The mask dropped and an Asian kid with a ten-dollar smile Fulghum recognized as Hong Duc, as a recent immigrant from Vietnam. The kid had been there at Halloween looking like a Wise man with a towel tied around his head.
“Want-a-hear some Caroling?” asked the semi-masked person.
“Sure,” says Fulghum expecting to see a choir jump from the bushes.
“Where’s the choir?” he asked.
“I’m it.” says the boy and begins to sing Jingle Bells, then reverently with head back and eyes closed he sang “Silent Night, and as I read this to my husband I laughed until I cried as the little fellow belted out, “ “Hark the Harry Angels Sing.”
Wet-eyed, Fulghum dropped a five-dollar bill into the bag and received a half-eaten candy cane in return.
Flashing that ten-dollar grin, the kid turned and ran from the porch,  
“God Bless You—Trick or Treat” he yelled as he continued to deliver Christmas door to door.
“I’m it.” He had said.
While Fulghum pondered whether he ascribed to any of the Christmas hype, the wise men, the babe in a manger, and the town of Bethlehem is the pit, he said, according to people who have been there.
And yet, right down the chimney came Saint Hong Doc, confused about the details, as most of us are, but knowing that he was IT.
Well, here was Christmas in July, and me at a recycle warehouse with a book falling into my hands.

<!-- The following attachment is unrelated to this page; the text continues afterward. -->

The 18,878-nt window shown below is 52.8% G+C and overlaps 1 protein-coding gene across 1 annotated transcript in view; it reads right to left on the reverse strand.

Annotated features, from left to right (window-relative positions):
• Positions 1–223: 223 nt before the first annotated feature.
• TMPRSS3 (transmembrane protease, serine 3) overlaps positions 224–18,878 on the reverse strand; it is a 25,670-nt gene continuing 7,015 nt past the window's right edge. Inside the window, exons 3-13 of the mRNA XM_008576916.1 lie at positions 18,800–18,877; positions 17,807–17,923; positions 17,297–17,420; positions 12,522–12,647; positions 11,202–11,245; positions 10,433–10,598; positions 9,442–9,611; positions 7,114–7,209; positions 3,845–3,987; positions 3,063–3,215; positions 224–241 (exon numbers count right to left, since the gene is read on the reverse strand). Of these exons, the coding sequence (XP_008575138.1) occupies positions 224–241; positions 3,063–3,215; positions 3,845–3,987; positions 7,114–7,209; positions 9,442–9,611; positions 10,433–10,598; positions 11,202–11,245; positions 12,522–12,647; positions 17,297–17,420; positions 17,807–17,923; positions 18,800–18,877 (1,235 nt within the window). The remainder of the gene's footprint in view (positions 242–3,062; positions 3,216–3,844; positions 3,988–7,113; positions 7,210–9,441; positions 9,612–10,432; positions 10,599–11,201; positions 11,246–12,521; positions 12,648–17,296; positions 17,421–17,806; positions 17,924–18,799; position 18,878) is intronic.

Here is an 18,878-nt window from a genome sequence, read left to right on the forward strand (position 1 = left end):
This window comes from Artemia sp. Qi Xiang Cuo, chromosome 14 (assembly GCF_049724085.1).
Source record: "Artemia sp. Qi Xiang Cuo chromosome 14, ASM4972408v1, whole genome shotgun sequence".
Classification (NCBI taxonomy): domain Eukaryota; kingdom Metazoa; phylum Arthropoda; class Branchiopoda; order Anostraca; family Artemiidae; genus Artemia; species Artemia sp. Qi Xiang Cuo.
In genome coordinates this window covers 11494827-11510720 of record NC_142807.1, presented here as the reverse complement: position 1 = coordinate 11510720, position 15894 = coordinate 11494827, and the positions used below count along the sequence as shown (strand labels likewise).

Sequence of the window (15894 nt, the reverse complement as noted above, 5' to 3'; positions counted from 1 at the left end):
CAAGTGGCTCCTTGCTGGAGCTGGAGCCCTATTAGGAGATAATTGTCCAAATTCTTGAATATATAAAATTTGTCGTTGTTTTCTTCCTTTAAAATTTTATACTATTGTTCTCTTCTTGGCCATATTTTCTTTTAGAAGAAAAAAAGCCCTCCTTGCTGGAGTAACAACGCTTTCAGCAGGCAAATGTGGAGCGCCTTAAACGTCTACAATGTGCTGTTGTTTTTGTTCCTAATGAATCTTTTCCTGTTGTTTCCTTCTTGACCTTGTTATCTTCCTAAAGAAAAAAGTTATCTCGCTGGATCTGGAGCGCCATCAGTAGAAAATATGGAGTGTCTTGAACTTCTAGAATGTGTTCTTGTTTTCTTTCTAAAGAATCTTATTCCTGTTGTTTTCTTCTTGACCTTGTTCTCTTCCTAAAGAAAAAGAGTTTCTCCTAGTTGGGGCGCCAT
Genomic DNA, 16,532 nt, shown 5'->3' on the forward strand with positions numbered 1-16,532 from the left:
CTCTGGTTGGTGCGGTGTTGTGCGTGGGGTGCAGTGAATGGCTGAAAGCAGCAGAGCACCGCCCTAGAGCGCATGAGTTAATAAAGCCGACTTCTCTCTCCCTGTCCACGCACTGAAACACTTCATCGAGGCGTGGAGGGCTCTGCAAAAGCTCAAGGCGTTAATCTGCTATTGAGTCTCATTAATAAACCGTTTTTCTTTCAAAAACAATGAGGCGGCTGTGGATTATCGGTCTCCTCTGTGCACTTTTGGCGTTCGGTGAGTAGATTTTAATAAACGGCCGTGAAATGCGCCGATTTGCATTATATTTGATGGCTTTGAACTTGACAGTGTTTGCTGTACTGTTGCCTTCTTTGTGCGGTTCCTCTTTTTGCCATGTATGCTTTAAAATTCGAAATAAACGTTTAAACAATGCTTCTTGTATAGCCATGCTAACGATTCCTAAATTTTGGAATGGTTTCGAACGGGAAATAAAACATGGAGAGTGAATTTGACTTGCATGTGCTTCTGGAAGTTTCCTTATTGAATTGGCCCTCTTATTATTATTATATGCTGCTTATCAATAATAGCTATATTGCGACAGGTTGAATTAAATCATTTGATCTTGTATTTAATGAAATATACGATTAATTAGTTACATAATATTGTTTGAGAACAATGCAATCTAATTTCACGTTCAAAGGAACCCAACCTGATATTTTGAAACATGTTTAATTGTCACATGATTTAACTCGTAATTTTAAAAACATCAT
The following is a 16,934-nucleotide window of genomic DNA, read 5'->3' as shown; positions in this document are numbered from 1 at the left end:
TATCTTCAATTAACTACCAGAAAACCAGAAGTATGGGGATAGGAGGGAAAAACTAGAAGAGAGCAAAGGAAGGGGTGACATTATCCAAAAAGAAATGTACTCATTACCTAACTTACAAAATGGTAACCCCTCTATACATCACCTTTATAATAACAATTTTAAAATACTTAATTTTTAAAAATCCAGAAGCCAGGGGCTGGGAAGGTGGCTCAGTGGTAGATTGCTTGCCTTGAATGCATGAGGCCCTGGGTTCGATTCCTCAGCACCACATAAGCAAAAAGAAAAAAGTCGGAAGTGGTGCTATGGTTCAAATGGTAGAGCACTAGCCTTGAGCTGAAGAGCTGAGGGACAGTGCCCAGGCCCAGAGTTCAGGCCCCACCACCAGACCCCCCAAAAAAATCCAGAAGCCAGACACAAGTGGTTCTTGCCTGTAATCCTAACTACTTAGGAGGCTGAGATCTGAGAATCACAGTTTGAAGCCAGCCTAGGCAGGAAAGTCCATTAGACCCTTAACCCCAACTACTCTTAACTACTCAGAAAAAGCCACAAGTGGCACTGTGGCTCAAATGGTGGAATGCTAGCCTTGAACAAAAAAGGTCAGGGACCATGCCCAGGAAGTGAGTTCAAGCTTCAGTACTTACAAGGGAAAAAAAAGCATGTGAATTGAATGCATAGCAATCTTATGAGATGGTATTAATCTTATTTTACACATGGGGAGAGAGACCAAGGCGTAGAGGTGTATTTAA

It’s semi-sweet there in the recycle place, feels like a graveyard with old books sitting on old shelves, a dollar a book, two dollars. People’s life stories.
Good people. We hear now comments like “People are no damn good,” and with a polarized society, we wonder, and yet in Fulghum’s day 70% of the people felt they could trust people.
Trick or Treat—God Bless.
This Credo has been copied over and over so I feel I can put it here:
All I Really Need to Know I Learned in Kindergarten
By Robert Fulghum
Share everything.
Play fair.
Don’t hit people.
Put things back where you found them.
Clean up your own mess.
Don’t take things that aren’t yours.
Say you’re sorry when you hurt somebody.
Wash your hands before you eat.
Warm cookies and cold milk are good for you.
Live a balanced life—learn some and think some and draw and paint and sing and dance and play and work every day some.
Take a nap every afternoon.
When you go out into the world watch out for traffic, hold hands and stick together.
Be aware of wonder.

Friday, July 19, 2019


All my troubles seemed so far away 
Now it looks as though they’re here to stay...” 
--The Beatles 
Have you ever had one of those days—like mine today where you have been rejuvenated from the day before, you're anxious to get home and to work and what happens? Your brain freezes up. And its 88 degrees in this room with the door open.  

And you’re depressed.  

Yesterday I read that I ought to write an “About Me” page. Maybe that scared me, or it could be that I’m experiencing a let-down from a three-day vacation.  

We rented a cabin in the woods—out where the big trees live.